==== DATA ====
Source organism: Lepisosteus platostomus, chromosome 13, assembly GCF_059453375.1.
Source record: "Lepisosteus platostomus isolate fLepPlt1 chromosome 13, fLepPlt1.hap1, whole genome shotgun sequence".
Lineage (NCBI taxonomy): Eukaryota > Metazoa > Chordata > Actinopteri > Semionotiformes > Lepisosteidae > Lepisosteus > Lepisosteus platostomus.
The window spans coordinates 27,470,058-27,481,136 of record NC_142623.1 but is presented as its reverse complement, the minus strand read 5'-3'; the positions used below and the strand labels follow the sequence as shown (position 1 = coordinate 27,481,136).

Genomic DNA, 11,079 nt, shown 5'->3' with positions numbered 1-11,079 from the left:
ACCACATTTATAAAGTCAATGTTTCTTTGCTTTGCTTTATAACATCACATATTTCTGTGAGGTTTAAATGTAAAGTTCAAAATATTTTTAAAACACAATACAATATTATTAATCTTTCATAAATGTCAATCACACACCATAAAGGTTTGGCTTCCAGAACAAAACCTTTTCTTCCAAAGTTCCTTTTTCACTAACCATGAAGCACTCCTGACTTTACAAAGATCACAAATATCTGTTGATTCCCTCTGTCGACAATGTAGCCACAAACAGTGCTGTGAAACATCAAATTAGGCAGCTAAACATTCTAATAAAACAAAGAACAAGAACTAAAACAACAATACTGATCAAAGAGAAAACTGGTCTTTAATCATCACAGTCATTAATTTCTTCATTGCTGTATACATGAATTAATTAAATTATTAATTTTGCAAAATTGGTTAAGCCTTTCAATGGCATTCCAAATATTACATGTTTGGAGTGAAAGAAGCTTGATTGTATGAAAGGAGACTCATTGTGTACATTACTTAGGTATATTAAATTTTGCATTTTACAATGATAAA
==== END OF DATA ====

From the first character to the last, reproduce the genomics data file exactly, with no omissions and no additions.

Source organism: Lepisosteus platostomus, chromosome 13, assembly GCF_059453375.1.
Source record: "Lepisosteus platostomus isolate fLepPlt1 chromosome 13, fLepPlt1.hap1, whole genome shotgun sequence".
Lineage (NCBI taxonomy): Eukaryota > Metazoa > Chordata > Actinopteri > Semionotiformes > Lepisosteidae > Lepisosteus > Lepisosteus platostomus.
The window spans coordinates 27,470,058-27,481,136 of record NC_142623.1 but is presented as its reverse complement, the minus strand read 5'-3'; the positions used below and the strand labels follow the sequence as shown (position 1 = coordinate 27,481,136).

Genomic DNA, 11,079 nt, shown 5'->3' with positions numbered 1-11,079 from the left:
ACCACATTTATAAAGTCAATGTTTCTTTGCTTTGCTTTATAACATCACATATTTCTGTGAGGTTTAAATGTAAAGTTCAAAATATTTTTAAAACACAATACAATATTATTAATCTTTCATAAATGTCAATCACACACCATAAAGGTTTGGCTTCCAGAACAAAACCTTTTCTTCCAAAGTTCCTTTTTCACTAACCATGAAGCACTCCTGACTTTACAAAGATCACAAATATCTGTTGATTCCCTCTGTCGACAATGTAGCCACAAACAGTGCTGTGAAACATCAAATTAGGCAGCTAAACATTCTAATAAAACAAAGAACAAGAACTAAAACAACAATACTGATCAAAGAGAAAACTGGTCTTTAATCATCACAGTCATTAATTTCTTCATTGCTGTATACATGAATTAATTAAATTATTAATTTTGCAAAATTGGTTAAGCCTTTCAATGGCATTCCAAATATTACATGTTTGGAGTGAAAGAAGCTTGATTGTATGAAAGGAGACTCATTGTGTACATTACTTAGGTATATTAAATTTTGCATTTTACAATGATAAA